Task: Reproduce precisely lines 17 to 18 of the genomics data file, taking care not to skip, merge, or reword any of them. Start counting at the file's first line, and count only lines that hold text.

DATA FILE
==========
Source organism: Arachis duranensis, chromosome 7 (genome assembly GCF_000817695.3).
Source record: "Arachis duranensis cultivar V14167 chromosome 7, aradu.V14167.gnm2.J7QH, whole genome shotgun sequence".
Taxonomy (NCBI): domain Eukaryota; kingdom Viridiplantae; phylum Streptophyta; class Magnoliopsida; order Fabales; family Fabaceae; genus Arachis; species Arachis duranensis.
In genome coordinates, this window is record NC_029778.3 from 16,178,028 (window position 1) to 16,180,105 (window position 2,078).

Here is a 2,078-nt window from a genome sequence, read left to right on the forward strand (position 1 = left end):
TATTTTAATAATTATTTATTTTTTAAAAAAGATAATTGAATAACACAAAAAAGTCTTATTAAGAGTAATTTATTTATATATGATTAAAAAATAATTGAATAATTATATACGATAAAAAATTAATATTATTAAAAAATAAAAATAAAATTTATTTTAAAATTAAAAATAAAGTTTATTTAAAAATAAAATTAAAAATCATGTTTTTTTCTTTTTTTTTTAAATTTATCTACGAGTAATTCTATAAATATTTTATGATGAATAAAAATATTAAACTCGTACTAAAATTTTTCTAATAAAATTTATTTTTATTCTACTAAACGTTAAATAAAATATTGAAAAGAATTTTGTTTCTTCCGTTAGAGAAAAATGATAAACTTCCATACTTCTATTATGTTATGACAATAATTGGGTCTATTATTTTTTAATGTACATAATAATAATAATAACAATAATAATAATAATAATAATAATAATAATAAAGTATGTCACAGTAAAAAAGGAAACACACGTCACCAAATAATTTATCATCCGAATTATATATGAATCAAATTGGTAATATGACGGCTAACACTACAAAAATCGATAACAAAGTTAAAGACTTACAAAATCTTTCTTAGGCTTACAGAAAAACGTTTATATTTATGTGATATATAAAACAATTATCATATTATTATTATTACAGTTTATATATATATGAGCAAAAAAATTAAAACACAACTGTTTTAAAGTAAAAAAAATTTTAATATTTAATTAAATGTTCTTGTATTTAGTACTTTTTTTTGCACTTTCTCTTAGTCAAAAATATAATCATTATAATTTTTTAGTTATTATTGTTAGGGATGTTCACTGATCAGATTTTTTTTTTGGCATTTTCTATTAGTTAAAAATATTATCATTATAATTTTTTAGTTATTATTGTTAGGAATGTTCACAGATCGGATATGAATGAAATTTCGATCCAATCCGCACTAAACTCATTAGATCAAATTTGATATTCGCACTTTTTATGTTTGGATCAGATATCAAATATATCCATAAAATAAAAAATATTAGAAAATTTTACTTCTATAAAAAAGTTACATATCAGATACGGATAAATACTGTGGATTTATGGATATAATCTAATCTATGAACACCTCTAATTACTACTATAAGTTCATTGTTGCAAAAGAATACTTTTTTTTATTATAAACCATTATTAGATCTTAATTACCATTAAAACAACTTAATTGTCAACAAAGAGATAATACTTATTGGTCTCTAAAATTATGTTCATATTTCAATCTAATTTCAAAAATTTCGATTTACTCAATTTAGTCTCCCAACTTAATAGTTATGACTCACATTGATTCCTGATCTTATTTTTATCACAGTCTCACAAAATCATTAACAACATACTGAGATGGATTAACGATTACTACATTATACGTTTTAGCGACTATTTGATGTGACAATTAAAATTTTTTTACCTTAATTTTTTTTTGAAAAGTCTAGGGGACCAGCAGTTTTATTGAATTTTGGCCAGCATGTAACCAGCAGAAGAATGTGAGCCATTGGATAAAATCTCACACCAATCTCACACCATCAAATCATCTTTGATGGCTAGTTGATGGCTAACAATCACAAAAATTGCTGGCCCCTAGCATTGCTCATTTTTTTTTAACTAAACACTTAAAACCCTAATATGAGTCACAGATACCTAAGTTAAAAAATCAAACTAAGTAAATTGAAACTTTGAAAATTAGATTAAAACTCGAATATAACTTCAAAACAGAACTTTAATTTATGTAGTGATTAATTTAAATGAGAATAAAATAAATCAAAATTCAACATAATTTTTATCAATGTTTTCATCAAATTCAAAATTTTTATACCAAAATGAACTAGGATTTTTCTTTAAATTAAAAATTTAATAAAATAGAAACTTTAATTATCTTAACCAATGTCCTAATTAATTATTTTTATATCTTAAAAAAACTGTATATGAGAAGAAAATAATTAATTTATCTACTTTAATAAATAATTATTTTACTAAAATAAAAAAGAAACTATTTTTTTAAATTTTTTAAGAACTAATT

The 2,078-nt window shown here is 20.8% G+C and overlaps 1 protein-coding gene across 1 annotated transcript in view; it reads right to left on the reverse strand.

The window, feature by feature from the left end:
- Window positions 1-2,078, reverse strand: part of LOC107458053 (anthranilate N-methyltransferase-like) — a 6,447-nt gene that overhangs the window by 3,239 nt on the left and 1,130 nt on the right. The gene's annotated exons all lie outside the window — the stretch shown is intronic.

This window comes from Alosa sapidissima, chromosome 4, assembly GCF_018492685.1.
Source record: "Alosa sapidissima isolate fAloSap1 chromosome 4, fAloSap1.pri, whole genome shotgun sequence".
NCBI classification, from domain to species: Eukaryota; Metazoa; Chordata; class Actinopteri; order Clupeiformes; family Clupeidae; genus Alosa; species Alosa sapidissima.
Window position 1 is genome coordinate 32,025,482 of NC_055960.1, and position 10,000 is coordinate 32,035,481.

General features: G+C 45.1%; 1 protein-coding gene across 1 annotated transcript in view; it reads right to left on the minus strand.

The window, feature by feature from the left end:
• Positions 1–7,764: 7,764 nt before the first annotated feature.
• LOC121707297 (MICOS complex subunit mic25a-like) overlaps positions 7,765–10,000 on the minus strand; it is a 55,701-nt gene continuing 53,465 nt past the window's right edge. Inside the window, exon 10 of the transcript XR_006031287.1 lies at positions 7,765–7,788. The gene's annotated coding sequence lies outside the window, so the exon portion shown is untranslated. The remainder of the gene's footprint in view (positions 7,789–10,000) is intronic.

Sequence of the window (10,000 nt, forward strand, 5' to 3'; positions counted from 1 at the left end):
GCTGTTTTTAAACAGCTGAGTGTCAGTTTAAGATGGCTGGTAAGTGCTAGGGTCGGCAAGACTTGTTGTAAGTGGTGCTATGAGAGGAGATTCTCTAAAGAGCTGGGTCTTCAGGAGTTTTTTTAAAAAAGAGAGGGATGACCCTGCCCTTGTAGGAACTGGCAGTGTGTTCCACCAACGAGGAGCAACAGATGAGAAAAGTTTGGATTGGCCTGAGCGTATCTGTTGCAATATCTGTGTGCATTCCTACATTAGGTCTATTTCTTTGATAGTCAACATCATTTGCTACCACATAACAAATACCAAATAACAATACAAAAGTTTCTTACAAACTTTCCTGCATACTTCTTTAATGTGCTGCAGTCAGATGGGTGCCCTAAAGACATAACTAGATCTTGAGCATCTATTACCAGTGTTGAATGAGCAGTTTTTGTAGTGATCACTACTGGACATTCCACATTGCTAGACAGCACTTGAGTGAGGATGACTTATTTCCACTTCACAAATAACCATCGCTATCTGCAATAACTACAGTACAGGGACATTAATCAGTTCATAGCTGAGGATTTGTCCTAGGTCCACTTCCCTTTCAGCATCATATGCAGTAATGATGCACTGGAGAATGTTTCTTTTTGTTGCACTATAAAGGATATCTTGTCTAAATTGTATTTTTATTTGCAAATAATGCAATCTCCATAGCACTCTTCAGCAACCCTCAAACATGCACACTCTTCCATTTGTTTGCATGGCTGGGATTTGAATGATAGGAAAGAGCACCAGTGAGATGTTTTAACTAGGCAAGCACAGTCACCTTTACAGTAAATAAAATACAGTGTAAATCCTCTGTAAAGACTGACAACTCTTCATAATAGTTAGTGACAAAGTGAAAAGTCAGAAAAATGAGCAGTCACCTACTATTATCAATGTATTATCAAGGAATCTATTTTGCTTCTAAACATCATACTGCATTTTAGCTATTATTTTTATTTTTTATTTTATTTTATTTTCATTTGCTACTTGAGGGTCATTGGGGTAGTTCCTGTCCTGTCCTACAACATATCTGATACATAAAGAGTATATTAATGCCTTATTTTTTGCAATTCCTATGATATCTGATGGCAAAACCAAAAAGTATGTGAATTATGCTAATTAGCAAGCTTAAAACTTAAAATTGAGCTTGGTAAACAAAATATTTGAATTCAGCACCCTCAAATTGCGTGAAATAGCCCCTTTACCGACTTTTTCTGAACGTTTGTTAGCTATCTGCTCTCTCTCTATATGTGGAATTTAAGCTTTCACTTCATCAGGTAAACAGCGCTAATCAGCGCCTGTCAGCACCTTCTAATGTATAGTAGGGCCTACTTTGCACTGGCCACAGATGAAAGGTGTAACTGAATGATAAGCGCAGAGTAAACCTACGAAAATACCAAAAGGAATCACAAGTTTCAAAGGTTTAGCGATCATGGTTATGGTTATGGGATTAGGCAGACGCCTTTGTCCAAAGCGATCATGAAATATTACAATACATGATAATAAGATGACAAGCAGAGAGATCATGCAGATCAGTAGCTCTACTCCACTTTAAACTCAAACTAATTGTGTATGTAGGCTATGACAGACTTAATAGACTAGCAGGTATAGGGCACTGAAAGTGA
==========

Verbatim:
• LOC121707297 (MICOS complex subunit mic25a-like) overlaps positions 7,765–10,000 on the minus strand; it is a 55,701-nt gene continuing 53,465 nt past the window's right edge. Inside the window, exon 10 of the transcript XR_006031287.1 lies at positions 7,765–7,788. The gene's annotated coding sequence lies outside the window, so the exon portion shown is untranslated. The remainder of the gene's footprint in view (positions 7,789–10,000) is intronic.

Sequence of the window (10,000 nt, forward strand, 5' to 3'; positions counted from 1 at the left end):